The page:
Bach, Johann Sebastian (1685-1750) Johann Sebastian Bach was known as "Old Bach", a name given to him by King Frederick of Prussia. This title was given to him because of his reputation as a very serious person. Bach had an innate musical talent. As a child, he learned to play the organ and the clavichord and sang in a choir. He was able to support himself by his music at the age of fifteen and held several organist positions in nearby towns. He was a master at composing concertos, cantatas, oratorios, chorales, piano inventions, and other religious music. The F Major and A Minor piano inventions are very well known. For most of his life, the organ and clavichord were his instruments of choice. He is considered the father of counterpoint. Bach was not introduced to the piano until he was sixty years old. Once he discovered the instrument, Bach wrote a six-part fugue for King Frederick as a "musical offering". Today that fugue is considered one of the most remarkable fugues in all of music history. Later on in life Bach was stricken with blindness. He underwent an operation to try to correct the blindness, but it was unsuccessful and only aggravated his condition. As a result, he suffered a paralytic stroke and died. He is considered one of the most influential composers of all time.
Corelli, Archangelo (1653-1713) Archangelo Corelli was born in Fusignano, Italy in 1653. He was a violinist who composed concerti grossiand trio sonatas. His composition style is considered very typical of the Baroque period. A distinguishing feature of Corelli is that he only composed music for instrumentalists. His compositions were among some of the most popular pieces of the time period. His music was richly spirited and had a touching and refined melodic sense.
Handel, Georg Friedrich (1685-1759) Born in the year 1685, George Friedrich Handel became the second most prominent composer of the High Baroque era. He was second only to J.S . Bach. Handel composed sonatas, concertos, operas, and modern oratorios. He helped develop the modern opera and modern oratorio form further, while his sonatas and concertos made great use of his melodic techniques. A famous song from the oratorio Judas Maccabeus, is "Sing Unto God." Another famous work that is recognized world wide is the "Hallelujah Chorus" (from the Messiah) which is also written in oratorio form.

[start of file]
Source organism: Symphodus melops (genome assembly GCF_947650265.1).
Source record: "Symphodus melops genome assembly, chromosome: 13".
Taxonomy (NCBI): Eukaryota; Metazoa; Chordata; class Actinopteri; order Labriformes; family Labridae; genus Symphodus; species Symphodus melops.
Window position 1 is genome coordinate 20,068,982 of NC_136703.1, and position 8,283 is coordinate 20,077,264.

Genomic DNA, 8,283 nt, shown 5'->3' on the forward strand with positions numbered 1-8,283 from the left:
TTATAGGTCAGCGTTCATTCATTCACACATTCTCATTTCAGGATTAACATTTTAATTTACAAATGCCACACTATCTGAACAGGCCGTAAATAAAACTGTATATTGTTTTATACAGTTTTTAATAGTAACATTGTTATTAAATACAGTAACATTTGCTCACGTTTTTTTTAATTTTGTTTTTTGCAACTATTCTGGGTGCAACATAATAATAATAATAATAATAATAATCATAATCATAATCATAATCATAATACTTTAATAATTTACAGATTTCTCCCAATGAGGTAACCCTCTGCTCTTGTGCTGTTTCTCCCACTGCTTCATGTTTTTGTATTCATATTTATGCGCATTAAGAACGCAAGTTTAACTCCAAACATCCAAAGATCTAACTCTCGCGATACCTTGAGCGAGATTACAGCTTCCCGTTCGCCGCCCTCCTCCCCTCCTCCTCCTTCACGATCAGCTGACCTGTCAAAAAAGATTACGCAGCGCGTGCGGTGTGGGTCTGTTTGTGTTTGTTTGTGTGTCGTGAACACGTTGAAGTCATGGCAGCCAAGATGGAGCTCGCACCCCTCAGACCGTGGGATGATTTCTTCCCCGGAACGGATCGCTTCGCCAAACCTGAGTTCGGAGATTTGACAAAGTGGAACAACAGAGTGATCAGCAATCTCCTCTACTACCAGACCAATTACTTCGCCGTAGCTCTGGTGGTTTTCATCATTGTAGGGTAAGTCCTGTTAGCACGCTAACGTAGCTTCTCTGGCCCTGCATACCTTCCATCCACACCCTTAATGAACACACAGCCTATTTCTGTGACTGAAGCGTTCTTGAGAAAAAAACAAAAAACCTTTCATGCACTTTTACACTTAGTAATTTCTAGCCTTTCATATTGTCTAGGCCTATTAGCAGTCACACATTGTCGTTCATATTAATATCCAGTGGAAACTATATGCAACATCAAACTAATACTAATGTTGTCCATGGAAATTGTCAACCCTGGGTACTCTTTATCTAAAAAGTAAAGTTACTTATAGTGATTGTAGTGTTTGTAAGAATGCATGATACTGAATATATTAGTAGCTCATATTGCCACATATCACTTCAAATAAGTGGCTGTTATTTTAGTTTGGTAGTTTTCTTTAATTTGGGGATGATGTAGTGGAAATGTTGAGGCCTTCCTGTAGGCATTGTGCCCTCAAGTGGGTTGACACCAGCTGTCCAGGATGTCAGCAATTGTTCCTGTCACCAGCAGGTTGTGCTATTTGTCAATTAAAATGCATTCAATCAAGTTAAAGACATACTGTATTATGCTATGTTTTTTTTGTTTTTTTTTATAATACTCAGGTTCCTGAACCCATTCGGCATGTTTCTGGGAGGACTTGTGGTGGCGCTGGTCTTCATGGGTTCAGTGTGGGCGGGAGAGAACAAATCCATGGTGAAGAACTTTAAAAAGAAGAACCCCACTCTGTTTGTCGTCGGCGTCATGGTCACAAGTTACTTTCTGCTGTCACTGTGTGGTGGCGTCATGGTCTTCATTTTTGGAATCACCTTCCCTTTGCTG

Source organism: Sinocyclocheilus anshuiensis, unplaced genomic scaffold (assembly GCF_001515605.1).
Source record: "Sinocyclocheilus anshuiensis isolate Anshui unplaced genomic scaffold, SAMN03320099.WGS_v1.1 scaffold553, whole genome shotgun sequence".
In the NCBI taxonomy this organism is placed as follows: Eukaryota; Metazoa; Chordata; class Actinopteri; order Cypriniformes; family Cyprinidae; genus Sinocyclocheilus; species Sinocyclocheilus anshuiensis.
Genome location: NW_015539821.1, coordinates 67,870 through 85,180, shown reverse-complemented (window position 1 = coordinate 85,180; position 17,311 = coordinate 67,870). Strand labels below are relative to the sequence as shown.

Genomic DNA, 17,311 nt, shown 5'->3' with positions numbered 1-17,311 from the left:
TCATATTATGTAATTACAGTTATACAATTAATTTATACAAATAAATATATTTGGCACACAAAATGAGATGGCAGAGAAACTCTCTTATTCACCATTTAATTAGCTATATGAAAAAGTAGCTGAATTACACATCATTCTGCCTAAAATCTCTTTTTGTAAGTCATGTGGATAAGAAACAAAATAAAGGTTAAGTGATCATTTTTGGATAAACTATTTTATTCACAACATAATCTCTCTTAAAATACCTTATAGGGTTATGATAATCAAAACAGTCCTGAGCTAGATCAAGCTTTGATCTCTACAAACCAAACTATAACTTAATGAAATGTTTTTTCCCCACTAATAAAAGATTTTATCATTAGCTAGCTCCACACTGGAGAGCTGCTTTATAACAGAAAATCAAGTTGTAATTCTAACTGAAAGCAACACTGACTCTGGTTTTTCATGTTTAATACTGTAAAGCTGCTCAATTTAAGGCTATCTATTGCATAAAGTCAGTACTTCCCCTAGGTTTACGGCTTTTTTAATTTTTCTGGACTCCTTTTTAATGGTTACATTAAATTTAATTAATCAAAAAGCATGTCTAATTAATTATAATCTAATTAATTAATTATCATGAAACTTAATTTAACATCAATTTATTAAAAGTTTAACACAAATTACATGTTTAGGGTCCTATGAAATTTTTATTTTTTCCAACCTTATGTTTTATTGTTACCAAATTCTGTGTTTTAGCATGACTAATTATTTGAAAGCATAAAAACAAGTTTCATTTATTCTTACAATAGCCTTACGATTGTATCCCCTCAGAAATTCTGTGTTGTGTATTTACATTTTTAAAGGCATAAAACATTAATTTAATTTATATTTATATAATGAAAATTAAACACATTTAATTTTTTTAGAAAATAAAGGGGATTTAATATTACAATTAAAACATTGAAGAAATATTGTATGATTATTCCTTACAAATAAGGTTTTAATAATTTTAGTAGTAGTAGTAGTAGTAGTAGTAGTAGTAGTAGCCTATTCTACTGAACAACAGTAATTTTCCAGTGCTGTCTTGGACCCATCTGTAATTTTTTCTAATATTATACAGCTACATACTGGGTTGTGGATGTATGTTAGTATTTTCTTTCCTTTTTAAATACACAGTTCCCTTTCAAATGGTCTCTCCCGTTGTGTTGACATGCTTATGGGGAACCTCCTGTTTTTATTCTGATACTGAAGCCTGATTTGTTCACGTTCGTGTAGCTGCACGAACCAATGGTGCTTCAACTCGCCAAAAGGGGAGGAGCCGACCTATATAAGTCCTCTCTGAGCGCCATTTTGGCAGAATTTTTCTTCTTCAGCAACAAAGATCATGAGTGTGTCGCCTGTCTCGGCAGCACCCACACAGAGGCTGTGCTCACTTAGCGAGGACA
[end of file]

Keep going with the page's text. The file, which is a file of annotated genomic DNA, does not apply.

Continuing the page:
Monteverdi , Claudio (1567-1643) Claudio Monteverdi was born in Italy in 1567. Monteverdi is most famous for his contributions to the early operatic form. He was an Italian composer of opera, sacred, and secular music who was ahead of his time in musical technique. As the Medieval era was a very conservative time in music, Monteverdi went against the grain. He felt that rules should be broken when they had to be, especially if it was in the interests of meaning and expressiveness. Monteverdi was very interested in new musical techniques. Far advanced for his time, he employed a complete orchestra as opposed to using a few instruments which played the same part. This yielded a crude polyphony, much unlike the typical sound of the time. Monteverdi taught the viol section of the orchestra to play with bows instead of plucking strings. He further introduced tremolo and pizzicato to the strings. Monteverdi had a hard time explaining to the violists that they had to play a single note sixteen times in rapid succession. When he suggested plucking strings pizzicato to the violists, they almost revolted against him At age forty, Monteverdi composed his first opera, called Orfeo. This was an instant success, as it was written expressively and dramatically. His second opera, Arianna, received just as much, if not more, praise for being emotionally overwhelming. A lament in Arianna, called "Lasciatemi Morir" often moved the audience to tears. Other famous works of Monteverdi's are his operas Il Ritorno d'Ulisse in Patri, L'incoronazion di Poppea, and Il Combattimento di Clorinda. He died at the age of seventy-six but left a lasting impression on the musical world, one that would change the face of music forever.